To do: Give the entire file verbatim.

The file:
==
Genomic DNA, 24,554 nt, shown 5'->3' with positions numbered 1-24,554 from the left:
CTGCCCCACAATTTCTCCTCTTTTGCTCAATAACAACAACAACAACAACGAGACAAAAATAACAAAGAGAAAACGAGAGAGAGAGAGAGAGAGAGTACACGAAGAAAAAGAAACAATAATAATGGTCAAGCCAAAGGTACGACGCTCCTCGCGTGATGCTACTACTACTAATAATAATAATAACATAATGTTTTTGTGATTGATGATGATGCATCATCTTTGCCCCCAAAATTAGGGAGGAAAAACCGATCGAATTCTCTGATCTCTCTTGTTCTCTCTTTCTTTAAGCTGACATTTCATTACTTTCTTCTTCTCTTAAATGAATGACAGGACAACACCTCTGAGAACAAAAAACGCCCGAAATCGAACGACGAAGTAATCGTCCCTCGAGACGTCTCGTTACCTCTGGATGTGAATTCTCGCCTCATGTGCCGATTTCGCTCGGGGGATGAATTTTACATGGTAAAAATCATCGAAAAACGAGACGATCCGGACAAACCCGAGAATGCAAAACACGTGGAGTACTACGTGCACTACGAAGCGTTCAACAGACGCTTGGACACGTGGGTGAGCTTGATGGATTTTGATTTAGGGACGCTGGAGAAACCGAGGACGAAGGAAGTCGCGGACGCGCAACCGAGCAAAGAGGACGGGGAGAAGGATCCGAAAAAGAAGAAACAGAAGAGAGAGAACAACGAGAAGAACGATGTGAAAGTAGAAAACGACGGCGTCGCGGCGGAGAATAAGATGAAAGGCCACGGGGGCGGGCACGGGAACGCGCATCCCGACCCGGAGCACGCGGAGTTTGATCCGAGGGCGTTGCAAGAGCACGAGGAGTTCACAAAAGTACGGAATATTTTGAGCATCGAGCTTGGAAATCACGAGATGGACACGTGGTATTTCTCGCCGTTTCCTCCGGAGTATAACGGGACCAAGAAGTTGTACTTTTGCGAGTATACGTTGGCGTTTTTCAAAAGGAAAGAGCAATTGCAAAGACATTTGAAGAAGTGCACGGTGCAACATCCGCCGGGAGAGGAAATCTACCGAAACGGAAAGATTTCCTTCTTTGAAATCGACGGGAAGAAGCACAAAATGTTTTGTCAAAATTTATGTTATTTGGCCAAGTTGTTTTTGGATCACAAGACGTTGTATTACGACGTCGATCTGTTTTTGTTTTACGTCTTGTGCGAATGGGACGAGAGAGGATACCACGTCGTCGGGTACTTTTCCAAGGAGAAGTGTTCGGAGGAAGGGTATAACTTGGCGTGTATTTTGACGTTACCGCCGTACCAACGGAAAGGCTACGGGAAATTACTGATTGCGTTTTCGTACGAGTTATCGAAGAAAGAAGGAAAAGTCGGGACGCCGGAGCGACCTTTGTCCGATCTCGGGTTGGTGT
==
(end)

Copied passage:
Genomic DNA, 24,554 nt, shown 5'->3' with positions numbered 1-24,554 from the left:
CTGCCCCACAATTTCTCCTCTTTTGCTCAATAACAACAACAACAACAACGAGACAAAAATAACAAAGAGAAAACGAGAGAGAGAGAGAGAGAGAGTACACGAAGAAAAAGAAACAATAATAATGGTCAAGCCAAAGGTACGACGCTCCTCGCGTGATGCTACTACTACTAATAATAATAATAACATAATGTTTTTGTGATTGATGATGATGCATCATCTTTGCCCCCAAAATTAGGGAGGAAAAACCGATCGAATTCTCTGATCTCTCTTGTTCTCTCTTTCTTTAAGCTGACATTTCATTACTTTCTTCTTCTCTTAAATGAATGACAGGACAACACCTCTGAGAACAAAAAACGCCCGAAATCGAACGACGAAGTAATCGTCCCTCGAGACGTCTCGTTACCTCTGGATGTGAATTCTCGCCTCATGTGCCGATTTCGCTCGGGGGATGAATTTTACATGGTAAAAATCATCGAAAAACGAGACGATCCGGACAAACCCGAGAATGCAAAACACGTGGAGTACTACGTGCACTACGAAGCGTTCAACAGACGCTTGGACACGTGGGTGAGCTTGATGGATTTTGATTTAGGGACGCTGGAGAAACCGAGGACGAAGGAAGTCGCGGACGCGCAACCGAGCAAAGAGGACGGGGAGAAGGATCCGAAAAAGAAGAAACAGAAGAGAGAGAACAACGAGAAGAACGATGTGAAAGTAGAAAACGACGGCGTCGCGGCGGAGAATAAGATGAAAGGCCACGGGGGCGGGCACGGGAACGCGCATCCCGACCCGGAGCACGCGGAGTTTGATCCGAGGGCGTTGCAAGAGCACGAGGAGTTCACAAAAGTACGGAATATTTTGAGCATCGAGCTTGGAAATCACGAGATGGACACGTGGTATTTCTCGCCGTTTCCTCCGGAGTATAACGGGACCAAGAAGTTGTACTTTTGCGAGTATACGTTGGCGTTTTTCAAAAGGAAAGAGCAATTGCAAAGACATTTGAAGAAGTGCACGGTGCAACATCCGCCGGGAGAGGAAATCTACCGAAACGGAAAGATTTCCTTCTTTGAAATCGACGGGAAGAAGCACAAAATGTTTTGTCAAAATTTATGTTATTTGGCCAAGTTGTTTTTGGATCACAAGACGTTGTATTACGACGTCGATCTGTTTTTGTTTTACGTCTTGTGCGAATGGGACGAGAGAGGATACCACGTCGTCGGGTACTTTTCCAAGGAGAAGTGTTCGGAGGAAGGGTATAACTTGGCGTGTATTTTGACGTTACCGCCGTACCAACGGAAAGGCTACGGGAAATTACTGATTGCGTTTTCGTACGAGTTATCGAAGAAAGAAGGAAAAGTCGGGACGCCGGAGCGACCTTTGTCCGATCTCGGGTTGGTGT